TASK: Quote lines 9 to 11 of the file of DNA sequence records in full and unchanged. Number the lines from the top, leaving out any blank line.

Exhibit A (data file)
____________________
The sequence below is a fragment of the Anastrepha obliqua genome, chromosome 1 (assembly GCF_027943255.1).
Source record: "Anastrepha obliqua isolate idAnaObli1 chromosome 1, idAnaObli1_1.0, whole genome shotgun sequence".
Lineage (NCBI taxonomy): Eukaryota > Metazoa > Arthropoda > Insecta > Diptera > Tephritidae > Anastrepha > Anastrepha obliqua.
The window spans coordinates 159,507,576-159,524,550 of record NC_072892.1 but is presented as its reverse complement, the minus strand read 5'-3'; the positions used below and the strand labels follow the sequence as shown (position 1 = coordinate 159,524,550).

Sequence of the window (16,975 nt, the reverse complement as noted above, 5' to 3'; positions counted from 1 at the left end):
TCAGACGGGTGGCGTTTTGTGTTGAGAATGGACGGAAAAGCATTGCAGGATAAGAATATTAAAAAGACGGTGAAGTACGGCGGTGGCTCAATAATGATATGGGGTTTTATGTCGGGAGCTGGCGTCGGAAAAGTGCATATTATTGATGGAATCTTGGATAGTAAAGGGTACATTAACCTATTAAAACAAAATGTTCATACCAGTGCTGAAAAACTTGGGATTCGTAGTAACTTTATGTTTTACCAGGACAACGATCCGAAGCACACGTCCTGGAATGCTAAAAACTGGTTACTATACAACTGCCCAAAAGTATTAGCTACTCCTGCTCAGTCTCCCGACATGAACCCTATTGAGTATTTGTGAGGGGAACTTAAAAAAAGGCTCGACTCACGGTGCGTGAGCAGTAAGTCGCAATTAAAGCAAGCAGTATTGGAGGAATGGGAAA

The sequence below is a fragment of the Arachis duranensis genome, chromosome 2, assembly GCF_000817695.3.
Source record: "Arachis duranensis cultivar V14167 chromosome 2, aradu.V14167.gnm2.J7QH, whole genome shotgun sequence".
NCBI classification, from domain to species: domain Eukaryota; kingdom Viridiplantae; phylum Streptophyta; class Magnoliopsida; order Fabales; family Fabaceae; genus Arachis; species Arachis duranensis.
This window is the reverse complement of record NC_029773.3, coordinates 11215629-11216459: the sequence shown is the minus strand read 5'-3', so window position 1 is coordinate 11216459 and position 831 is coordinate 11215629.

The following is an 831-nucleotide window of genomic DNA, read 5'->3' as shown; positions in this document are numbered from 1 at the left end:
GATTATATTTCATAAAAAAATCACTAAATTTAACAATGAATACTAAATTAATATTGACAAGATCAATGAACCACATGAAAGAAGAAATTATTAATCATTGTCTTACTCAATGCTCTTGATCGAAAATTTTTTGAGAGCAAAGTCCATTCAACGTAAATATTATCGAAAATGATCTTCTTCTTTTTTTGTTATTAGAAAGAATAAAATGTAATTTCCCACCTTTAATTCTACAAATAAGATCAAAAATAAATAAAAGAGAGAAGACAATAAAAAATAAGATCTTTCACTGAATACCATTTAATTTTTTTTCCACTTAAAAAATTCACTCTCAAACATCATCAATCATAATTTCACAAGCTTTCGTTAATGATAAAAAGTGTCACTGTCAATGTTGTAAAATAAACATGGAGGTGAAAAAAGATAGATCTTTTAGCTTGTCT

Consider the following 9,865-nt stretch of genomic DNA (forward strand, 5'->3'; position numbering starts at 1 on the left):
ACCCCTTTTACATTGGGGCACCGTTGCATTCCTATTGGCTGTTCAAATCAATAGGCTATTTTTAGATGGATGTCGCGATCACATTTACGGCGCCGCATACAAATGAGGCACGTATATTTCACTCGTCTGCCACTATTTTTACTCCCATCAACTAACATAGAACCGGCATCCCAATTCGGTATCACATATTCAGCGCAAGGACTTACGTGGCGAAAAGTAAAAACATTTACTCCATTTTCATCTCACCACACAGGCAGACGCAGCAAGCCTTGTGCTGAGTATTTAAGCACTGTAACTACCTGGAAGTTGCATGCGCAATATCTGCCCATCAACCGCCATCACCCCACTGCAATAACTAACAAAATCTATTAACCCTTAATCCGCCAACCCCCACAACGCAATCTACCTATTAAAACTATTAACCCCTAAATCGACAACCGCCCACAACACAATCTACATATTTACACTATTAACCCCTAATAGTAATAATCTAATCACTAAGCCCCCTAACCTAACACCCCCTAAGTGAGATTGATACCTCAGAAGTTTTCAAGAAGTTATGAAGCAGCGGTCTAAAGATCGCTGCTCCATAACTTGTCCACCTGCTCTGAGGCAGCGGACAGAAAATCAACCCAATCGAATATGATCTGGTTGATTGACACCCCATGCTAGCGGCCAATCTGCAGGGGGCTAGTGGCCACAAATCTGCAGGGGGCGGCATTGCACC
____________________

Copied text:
NCBI classification, from domain to species: domain Eukaryota; kingdom Viridiplantae; phylum Streptophyta; class Magnoliopsida; order Fabales; family Fabaceae; genus Arachis; species Arachis duranensis.
This window is the reverse complement of record NC_029773.3, coordinates 11215629-11216459: the sequence shown is the minus strand read 5'-3', so window position 1 is coordinate 11216459 and position 831 is coordinate 11215629.

The following is an 831-nucleotide window of genomic DNA, read 5'->3' as shown; positions in this document are numbered from 1 at the left end: